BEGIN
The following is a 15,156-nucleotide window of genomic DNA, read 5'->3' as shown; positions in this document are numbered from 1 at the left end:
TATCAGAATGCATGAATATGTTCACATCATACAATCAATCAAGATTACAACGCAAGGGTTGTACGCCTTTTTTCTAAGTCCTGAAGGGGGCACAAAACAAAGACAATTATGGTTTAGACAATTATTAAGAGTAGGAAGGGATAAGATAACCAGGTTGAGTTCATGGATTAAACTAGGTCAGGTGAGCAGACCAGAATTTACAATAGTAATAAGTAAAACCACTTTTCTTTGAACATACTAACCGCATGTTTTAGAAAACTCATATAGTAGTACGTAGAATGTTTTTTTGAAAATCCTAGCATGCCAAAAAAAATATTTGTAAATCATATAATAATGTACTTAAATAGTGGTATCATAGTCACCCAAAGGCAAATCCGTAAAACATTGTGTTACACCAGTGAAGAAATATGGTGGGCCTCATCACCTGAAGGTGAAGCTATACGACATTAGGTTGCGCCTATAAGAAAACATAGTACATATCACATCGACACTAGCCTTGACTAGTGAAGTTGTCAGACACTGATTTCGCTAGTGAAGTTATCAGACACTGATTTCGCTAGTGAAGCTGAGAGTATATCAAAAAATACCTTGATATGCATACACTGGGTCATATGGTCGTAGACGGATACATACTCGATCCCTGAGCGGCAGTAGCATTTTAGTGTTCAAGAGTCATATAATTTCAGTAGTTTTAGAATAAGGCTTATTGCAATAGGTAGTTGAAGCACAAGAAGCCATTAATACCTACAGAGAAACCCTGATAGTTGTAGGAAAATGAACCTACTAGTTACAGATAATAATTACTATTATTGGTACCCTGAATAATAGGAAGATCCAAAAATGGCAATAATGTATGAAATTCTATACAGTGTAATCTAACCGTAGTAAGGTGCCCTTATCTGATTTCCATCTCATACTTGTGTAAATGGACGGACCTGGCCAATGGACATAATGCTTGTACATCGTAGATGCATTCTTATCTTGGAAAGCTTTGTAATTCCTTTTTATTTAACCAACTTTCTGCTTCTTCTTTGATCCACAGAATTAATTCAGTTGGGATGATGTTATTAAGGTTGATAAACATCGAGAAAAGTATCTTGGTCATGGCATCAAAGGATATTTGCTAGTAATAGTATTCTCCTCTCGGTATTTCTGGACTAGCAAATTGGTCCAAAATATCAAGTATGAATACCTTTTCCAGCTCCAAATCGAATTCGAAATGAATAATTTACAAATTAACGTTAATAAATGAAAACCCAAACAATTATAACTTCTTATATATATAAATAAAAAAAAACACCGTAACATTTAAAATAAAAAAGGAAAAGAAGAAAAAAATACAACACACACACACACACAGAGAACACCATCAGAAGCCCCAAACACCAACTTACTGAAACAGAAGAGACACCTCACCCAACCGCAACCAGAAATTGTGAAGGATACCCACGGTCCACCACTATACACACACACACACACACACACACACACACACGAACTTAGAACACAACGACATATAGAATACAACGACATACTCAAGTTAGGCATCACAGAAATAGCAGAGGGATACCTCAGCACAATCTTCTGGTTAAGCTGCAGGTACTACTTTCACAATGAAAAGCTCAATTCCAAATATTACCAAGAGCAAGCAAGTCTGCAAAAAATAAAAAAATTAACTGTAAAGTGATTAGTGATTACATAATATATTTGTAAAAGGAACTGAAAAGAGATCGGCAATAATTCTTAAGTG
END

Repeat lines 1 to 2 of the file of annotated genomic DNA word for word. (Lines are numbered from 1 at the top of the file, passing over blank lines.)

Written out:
The following is a 15,156-nucleotide window of genomic DNA, read 5'->3' as shown; positions in this document are numbered from 1 at the left end:
TATCAGAATGCATGAATATGTTCACATCATACAATCAATCAAGATTACAACGCAAGGGTTGTACGCCTTTTTTCTAAGTCCTGAAGGGGGCACAAAACAAAGACAATTATGGTTTAGACAATTATTAAGAGTAGGAAGGGATAAGATAACCAGGTTGAGTTCATGGATTAAACTAGGTCAGGTGAGCAGACCAGAATTTACAATAGTAATAAGTAAAACCACTTTTCTTTGAACATACTAACCGCATGTTTTAGAAAACTCATATAGTAGTACGTAGAATGTTTTTTTGAAAATCCTAGCATGCCAAAAAAAATATTTGTAAATCATATAATAATGTACTTAAATAGTGGTATCATAGTCACCCAAAGGCAAATCCGTAAAACATTGTGTTACACCAGTGAAGAAATATGGTGGGCCTCATCACCTGAAGGTGAAGCTATACGACATTAGGTTGCGCCTATAAGAAAACATAGTACATATCACATCGACACTAGCCTTGACTAGTGAAGTTGTCAGACACTGATTTCGCTAGTGAAGTTATCAGACACTGATTTCGCTAGTGAAGCTGAGAGTATATCAAAAAATACCTTGATATGCATACACTGGGTCATATGGTCGTAGACGGATACATACTCGATCCCTGAGCGGCAGTAGCATTTTAGTGTTCAAGAGTCATATAATTTCAGTAGTTTTAGAATAAGGCTTATTGCAATAGGTAGTTGAAGCACAAGAAGCCATTAATACCTACAGAGAAACCCTGATAGTTGTAGGAAAATGAACCTACTAGTTACAGATAATAATTACTATTATTGGTACCCTGAATAATAGGAAGATCCAAAAATGGCAATAATGTATGAAATTCTATACAGTGTAATCTAACCGTAGTAAGGTGCCCTTATCTGATTTCCATCTCATACTTGTGTAAATGGACGGACCTGGCCAATGGACATAATGCTTGTACATCGTAGATGCATTCTTATCTTGGAAAGCTTTGTAATTCCTTTTTATTTAACCAACTTTCTGCTTCTTCTTTGATCCACAGAATTAATTCAGTTGGGATGATGTTATTAAGGTTGATAAACATCGAGAAAAGTATCTTGGTCATGGCATCAAAGGATATTTGCTAGTAATAGTATTCTCCTCTCGGTATTTCTGGACTAGCAAATTGGTCCAAAATATCAAGTATGAATACCTTTTCCAGCTCCAAATCGAATTCGAAATGAATAATTTACAAATTAACGTTAATAAATGAAAACCCAAACAATTATAACTTCTTATATATATAAATAAAAAAAAACACCGTAACATTTAAAATAAAAAAGGAAAAGAAGAAAAAAATACAACACACACACACACACAGAGAACACCATCAGAAGCCCCAAACACCAACTTACTGAAACAGAAGAGACACCTCACCCAACCGCAACCAGAAATTGTGAAGGATACCCACGGTCCACCACTATACACACACACACACACACACACACACACACACGAACTTAGAACACAACGACATATAGAATACAACGACATACTCAAGTTAGGCATCACAGAAATAGCAGAGGGATACCTCAGCACAATCTTCTGGTTAAGCTGCAGGTACTACTTTCACAATGAAAAGCTCAATTCCAAATATTACCAAGAGCAAGCAAGTCTGCAAAAAATAAAAAAATTAACTGTAAAGTGATTAGTGATTACATAATATATTTGTAAAAGGAACTGAAAAGAGATCGGCAATAATTCTTAAGTG